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Welcome to the Sievert Lab for Microbial Ecology & Physiology

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Members of the lab (Spring 2012) in front of the Stanley W. Watson Laboratory for Biogeochemistry (left to right: Jesse McNichol, François Thomas, Ying Zhang, Lara Gulmann, Stefan Sievert, Phil Arevalo).
(Mary Zawoysky)


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Schematic diagram illustrating where autotrophic processes occur and which particular organisms using alternative carbon fixation pathways play a prominent role in the ocean. See Hügler & Sievert, 2011 for details.


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Sampling of hydrothermal fluids at 'Crab Spa'.
(Gavin Eppard, WHOI)


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Schematic diagram depicting a mid-ocean ridge hydrothermal vent site and potential microbial habitats in the subseafloor. (Jack Cook, WHOI Graphic Services)


Related Links

» An Integrated Study of Chemosynthesis at Deep-Sea Vents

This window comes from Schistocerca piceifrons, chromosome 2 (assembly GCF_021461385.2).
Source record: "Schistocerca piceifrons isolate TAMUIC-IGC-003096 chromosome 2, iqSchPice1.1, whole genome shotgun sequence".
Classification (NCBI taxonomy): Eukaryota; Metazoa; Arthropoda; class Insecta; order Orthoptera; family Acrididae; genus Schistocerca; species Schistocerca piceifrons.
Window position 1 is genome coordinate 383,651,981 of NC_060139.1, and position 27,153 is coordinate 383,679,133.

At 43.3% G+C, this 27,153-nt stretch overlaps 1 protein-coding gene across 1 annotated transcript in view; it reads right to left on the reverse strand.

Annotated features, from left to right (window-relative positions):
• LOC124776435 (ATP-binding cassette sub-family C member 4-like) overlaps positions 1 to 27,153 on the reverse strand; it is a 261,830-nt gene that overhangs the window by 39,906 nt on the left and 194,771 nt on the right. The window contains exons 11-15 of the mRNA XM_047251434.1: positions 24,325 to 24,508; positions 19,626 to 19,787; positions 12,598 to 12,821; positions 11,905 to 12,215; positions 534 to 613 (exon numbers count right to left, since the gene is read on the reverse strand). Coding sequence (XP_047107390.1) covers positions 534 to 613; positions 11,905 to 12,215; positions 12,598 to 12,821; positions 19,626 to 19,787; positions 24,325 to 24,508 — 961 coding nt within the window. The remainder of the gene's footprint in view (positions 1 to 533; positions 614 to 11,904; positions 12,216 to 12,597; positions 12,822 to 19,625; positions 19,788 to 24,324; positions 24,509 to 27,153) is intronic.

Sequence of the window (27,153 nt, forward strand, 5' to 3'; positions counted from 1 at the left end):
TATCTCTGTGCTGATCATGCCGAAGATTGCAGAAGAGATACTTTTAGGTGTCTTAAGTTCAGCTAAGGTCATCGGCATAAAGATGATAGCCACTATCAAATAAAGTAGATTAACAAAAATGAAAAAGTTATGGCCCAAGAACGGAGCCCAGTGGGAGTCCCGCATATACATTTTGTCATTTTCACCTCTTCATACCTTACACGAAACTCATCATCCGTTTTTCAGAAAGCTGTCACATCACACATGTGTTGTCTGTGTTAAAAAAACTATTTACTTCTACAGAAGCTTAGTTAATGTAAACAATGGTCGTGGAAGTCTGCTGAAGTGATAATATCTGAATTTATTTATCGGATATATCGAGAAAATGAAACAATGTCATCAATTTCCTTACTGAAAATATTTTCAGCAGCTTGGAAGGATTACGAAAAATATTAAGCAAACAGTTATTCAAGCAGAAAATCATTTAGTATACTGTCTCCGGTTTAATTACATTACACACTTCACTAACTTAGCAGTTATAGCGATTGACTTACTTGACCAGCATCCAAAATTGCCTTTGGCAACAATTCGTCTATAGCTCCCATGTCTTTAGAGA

Funded by the National Science Foundation’s Dimensions of Biodiversity research program.
Information on currently funded grants in this program can be found here:http://www.nsf.gov/pubs/2012/nsf12053/nsf12053.pdf

» FIX08 cruise on R/V Atlantis
FIX08: An interdisciplinary and international collaboration to study autotrophic carbon fixation and fluid chemistry at 9?N and 13?N EPR

» Microbes That 'Eat' Natural Gas
Scientists identify bacteria that convert chemicals in surprising ways

» "Deep-sea Tubeworms Get Versatile 'Inside' Help"
from Oceanus magazine

» Settling on the Seafloor

» Is Life Thriving Deep Beneath the Seafloor?

» "Dark Energy: The Deep Oceanic Biosphere" Workshop, WHOI, 2004

» WHOI's Microbial Biogeochemistry Group

Overall Research Goals
Marine microorganisms are essential to the maintenance of our biosphere, yet we have only a fragmentary understanding of the diversity and function of microbial life in the oceans. The Microbial Ecology & Physiology Lab studies the composition, diversity, and function of microbial communities, with the objective of understanding the relationship between microorganisms and their role in the ocean biogeochemical cycles. A better understanding of the interactions between the biosphere and geosphere is key to elucidating the role of microbes in the environment, and we contribute to this understanding with our research. The ocean contains a vast array of microbes whose metabolism and physiology remain largely unknown due to a lack of cultivated representatives. This is particularly true for the 'dark ocean', i.e., the parts of the ocean beyond the thin veneer where phototrophic processes dominate.